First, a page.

LOXAHATCHEE, Fla. — Student enrollment is down in the School District of Palm Beach County, according to data provided to Contact 5 by the district.
The district's enrollment dropped 5,450 from last year, with kindergarten alone down 1,587 students.
The drop in enrollment could impact the district's funding, with a potential loss of more than $39.5 million. The state currently provides about $8,000 per student.
The school district is planning a student count Oct. 5 through Oct. 9 to update enrollment numbers.
Contact 5 spoke with school board member Erica Whitfield.
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"We're not there yet," Whitfield said when asked about potential layoffs. "We are trying our best to hold off as long as possible."
Whitfield, who herself recovered from a bout with COVID-19, is hopeful more students will return to the district once they feel comfortable, but worries about the consequences if enrollment numbers don't rebound.
"If we don't have children to serve, then we don't necessarily have the need for all of those employees, so that worries me the most, because I just don't want to see anybody lose their job," Whitfield told Contact 5. "The majority of the school district budget goes to paying salaries."
District data shows charter school enrollment is up nearly 700 students. It's unclear where the more than 4,000 other students went.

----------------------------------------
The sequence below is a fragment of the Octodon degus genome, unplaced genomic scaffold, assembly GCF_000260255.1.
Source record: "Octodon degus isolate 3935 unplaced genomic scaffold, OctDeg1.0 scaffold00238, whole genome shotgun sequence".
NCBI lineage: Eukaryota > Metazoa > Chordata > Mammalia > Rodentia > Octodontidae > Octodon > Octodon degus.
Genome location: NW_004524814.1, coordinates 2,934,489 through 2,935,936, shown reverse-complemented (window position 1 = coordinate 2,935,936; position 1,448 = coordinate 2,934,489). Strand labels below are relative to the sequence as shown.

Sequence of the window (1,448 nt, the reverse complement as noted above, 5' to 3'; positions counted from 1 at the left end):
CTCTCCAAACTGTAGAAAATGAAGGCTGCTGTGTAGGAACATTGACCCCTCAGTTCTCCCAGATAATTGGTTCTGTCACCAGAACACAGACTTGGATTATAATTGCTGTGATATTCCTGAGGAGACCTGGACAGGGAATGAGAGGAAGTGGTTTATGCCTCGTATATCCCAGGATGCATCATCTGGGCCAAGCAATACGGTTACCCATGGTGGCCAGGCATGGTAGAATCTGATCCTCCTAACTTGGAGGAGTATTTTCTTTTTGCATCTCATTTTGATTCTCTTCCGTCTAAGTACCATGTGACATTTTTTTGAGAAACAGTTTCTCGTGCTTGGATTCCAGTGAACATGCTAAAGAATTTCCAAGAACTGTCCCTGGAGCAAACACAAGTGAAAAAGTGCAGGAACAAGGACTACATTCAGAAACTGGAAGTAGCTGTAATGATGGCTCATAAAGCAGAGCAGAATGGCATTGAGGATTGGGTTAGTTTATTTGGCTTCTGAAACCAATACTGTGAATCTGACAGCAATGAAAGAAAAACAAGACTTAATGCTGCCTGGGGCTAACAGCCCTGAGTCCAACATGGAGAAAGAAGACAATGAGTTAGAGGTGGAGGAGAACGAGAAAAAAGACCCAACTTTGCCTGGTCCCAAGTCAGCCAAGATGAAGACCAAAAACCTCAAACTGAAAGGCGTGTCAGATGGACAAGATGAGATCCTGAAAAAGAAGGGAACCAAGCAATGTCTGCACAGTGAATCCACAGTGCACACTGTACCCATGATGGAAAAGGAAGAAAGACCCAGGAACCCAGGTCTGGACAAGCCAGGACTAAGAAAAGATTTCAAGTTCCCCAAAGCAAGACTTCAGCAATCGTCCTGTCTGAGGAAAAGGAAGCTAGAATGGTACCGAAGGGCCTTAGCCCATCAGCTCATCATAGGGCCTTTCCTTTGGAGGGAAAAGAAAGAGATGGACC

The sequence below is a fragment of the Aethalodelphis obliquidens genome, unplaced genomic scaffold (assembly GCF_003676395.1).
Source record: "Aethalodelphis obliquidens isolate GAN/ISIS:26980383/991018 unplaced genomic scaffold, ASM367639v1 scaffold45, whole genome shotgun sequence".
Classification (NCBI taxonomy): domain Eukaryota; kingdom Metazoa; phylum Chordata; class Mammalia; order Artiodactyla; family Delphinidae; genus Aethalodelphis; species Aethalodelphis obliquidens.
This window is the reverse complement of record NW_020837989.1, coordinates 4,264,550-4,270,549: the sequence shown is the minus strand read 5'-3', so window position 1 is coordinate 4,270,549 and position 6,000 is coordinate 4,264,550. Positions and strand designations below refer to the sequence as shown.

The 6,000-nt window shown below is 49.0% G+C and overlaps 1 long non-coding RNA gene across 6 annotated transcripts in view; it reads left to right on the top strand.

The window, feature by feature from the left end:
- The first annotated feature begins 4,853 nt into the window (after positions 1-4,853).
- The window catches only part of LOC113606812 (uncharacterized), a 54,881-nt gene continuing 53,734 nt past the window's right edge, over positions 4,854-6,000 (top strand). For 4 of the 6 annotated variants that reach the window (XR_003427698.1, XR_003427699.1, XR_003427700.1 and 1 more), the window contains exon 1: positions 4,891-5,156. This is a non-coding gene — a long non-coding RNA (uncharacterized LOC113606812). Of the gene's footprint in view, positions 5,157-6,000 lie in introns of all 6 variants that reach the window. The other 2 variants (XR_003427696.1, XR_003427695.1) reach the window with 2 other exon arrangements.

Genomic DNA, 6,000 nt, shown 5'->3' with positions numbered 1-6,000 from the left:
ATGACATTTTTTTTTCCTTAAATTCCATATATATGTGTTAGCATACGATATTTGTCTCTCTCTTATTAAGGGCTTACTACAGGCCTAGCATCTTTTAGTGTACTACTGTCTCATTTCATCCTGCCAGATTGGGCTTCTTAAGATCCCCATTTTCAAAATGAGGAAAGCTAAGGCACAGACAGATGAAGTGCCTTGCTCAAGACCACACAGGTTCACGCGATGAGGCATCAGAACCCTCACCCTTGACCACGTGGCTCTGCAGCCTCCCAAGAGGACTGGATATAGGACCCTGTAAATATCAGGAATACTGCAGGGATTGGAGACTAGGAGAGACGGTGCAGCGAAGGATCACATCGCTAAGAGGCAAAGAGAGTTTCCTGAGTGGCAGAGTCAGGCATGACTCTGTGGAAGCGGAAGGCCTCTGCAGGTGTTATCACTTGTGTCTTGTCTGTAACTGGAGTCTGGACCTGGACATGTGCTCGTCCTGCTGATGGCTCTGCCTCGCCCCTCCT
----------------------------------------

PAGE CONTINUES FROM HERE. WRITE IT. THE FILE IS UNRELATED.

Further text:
"There are some children who we have yet to find," Whitfield said. "They have not registered in the school system, and we're hoping Monday when the school system is fully open for brick-and-mortar that some will come back to us."
District employees also worry a budget squeeze could mean job cuts down the road.
"I've been scared. I've been anxious. I've been worried," Lemun Fields Jr., a custodial foreperson at Pierce Hammock Elementary School in Loxahatchee, said.
Fields is a board member with the local SEIU that represents more than 8,000 non-instructional employees in the district.
"If that funding goes, then I lose my job, and so does my employees and everyone else (who) works for the district," Fields told Contact 5.
Fields, a husband and father of five, spoke with Contact 5 outside the school just days ahead of in-person learning resuming.
"Having kids return to school now increases my chance of catching COVID," Fields said. "So that anxiety is there."
SEIU President Alphonso Mayfield told Contact 5 he's very concerned about what the drop in enrollment could mean for district funding.
"People are concerned that if the budget situation does not shape up, what that will mean for their jobs long-term," Mayfield said in an interview.
District CFO Mike Burke touched on the dip in enrollment at a recent school board meeting.
"I am concerned that the enrollment is going to decline significantly, and that could add to our budget troubles," Burke told the school board.
Burke said the district has a $42 million reserve, and a budget reduction this past spring saved another $17 million.
The district is also banking on a statewide emergency order, which funds districts for the fall semester based on enrollment forecasts rather than actual enrollment.
Still, Fields worries about the declined enrollment's long-term impact and what could mean for his and thousands of other district jobs.
"Just what is the next day holding for us?" Fields noted. "What is our future if we don't get a grip on COVID-19?"